By NQOBANI NDLOVU
BULAWAYO City Council (BCC) is on a collision course with ratepayers amid revelations that it is sending estimated water bills as it does not have manpower to conduct physical meter readings.
The local authority has been hit by manpower shortages, resulting in failure to provide other services.
Council was recently given the greenlight to recruit 400 additional workers after the 2010 freeze on recruitment by the Local Government ministry.
In 2010, the government through section 313 of the Urban Councils Act declared that no local authority would engage employees without written permission of the minister.
A council report on billing and debt collection revealed that the local authority was sending estimated water bills to residents.
“It will be recalled that the council has been estimating water consumption charges as a result of staff constraints,” the report read in part.
“For the month of May 2021, six (6) districts were read and billed with actual readings, that is district 10 (North western), district 12 (Bellevue), district 17 (Richmond areas), district 24 (central business district), district 55 (Lobengula) and district 58 (Tshabalala) while the rest of the city was estimated.
“… whereas the billed income from January to May 2021 totalled $2,1 billion, receipts were only $1,01 billion; being a collection efficiency of 48% against current billing.
“The debtors figure as at the end of April 2021 was $1,6 billion and as at the end of May 2021 is at $1,8 billion.”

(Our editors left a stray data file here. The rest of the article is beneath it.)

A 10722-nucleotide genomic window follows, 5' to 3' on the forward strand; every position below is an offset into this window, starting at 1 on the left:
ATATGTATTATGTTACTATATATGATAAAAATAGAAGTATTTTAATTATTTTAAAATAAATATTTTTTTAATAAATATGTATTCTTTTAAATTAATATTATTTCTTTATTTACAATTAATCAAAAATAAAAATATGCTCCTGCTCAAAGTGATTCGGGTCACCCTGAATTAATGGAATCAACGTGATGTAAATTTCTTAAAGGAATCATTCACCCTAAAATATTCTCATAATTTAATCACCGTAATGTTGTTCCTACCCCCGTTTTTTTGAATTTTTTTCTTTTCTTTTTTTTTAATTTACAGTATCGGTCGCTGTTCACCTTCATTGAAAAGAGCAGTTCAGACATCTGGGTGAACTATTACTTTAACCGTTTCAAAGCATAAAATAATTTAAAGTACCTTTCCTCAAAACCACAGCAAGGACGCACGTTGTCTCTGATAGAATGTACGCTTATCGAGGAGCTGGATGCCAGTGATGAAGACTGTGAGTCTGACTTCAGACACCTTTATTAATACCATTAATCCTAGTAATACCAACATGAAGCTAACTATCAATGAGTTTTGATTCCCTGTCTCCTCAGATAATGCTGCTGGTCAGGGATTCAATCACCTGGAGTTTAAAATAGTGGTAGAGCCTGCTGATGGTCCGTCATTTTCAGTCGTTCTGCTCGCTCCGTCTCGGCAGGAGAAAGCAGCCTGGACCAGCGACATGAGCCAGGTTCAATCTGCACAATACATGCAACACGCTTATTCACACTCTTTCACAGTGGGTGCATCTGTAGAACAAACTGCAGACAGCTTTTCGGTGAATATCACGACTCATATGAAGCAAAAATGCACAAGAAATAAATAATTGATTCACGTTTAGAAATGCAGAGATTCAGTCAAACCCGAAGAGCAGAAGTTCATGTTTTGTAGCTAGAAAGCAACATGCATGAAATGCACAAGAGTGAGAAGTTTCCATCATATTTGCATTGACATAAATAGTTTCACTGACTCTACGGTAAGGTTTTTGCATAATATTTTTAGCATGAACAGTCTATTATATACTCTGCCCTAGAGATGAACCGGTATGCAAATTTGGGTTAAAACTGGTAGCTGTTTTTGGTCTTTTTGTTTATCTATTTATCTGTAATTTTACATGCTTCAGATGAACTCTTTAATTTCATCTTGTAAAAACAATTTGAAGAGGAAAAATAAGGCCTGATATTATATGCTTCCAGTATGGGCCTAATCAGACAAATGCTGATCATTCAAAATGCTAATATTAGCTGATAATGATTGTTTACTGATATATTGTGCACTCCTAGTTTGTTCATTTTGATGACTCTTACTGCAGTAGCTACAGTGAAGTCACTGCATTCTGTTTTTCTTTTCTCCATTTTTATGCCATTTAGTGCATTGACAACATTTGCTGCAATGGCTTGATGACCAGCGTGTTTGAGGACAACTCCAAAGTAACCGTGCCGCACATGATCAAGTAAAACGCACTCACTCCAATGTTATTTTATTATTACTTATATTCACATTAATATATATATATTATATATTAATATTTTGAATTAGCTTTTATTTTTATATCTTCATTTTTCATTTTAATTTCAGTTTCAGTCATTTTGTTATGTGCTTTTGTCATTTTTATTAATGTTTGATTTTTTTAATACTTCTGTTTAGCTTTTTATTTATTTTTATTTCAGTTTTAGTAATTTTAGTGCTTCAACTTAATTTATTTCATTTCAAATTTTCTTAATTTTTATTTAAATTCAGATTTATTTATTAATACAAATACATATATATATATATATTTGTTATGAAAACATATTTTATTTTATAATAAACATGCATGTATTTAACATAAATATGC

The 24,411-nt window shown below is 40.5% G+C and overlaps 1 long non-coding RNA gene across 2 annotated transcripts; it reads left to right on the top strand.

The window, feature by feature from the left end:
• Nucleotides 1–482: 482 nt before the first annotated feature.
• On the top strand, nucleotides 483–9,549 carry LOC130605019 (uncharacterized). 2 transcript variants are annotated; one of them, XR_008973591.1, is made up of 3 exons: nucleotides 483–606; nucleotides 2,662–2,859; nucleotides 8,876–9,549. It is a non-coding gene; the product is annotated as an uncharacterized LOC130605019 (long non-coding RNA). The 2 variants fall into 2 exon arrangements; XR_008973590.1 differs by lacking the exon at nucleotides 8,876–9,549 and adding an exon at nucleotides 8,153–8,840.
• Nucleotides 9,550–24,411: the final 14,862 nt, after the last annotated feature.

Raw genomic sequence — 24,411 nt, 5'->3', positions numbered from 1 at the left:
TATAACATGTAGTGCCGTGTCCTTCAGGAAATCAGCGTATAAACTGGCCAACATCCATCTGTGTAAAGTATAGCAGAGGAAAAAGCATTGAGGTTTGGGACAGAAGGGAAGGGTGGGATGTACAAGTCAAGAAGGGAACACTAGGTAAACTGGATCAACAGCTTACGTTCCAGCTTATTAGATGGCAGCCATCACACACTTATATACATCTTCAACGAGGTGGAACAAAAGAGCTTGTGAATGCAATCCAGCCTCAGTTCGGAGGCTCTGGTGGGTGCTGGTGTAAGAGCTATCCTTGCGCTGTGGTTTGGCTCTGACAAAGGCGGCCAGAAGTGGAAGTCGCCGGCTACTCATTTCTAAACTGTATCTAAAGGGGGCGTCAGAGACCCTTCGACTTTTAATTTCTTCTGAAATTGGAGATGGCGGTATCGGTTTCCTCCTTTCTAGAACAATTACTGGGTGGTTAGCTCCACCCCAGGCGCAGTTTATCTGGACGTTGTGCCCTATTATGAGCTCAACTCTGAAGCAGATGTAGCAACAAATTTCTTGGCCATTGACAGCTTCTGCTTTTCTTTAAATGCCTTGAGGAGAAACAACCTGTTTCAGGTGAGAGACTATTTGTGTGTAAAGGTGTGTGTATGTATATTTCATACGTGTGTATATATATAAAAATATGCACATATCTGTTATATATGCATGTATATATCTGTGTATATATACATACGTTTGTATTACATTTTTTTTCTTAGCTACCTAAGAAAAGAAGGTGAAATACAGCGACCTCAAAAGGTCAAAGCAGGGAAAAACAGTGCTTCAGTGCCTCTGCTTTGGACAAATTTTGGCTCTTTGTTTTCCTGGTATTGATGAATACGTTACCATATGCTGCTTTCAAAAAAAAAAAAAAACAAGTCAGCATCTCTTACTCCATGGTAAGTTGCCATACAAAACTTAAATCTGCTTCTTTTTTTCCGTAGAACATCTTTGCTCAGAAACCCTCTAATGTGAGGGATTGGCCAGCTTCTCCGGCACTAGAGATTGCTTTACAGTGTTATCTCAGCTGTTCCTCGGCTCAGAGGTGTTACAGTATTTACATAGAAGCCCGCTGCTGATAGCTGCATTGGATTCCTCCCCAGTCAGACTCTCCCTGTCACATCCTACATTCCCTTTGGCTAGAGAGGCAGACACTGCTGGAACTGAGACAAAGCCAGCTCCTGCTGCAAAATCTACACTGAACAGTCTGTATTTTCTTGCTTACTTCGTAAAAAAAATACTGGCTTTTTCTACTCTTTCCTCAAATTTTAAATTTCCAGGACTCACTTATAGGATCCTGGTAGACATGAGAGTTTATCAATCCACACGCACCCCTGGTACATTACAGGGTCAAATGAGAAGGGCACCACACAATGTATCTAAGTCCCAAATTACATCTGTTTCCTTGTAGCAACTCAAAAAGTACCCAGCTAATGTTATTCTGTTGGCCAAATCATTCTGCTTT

However, residents are not happy about the estimated water bills.
Khumbulani Maphosa, co-ordinator of Matabeleland Institute for Human Rights, condemned BCC for issuing out estimated bills.
“We have maintained that as long as the council is not able to go and read meters physically, it does not have the moral ground to disconnect people. That is the first thing because you are disconnecting people based on what?” Maphosa asked.
Bulawayo Residents Association chairperson Winos Dube said: “It has always been a bone of contention between council and ratepayers because disconnecting water supplies on estimated bills is inhumane.”
Council at one time threatened to name and shame defaulters in various suburbs.
In February, council unveiled a credit control and debt collection policy that sought to maintain predictable cashflows and allow for improved management of debtors, among others.
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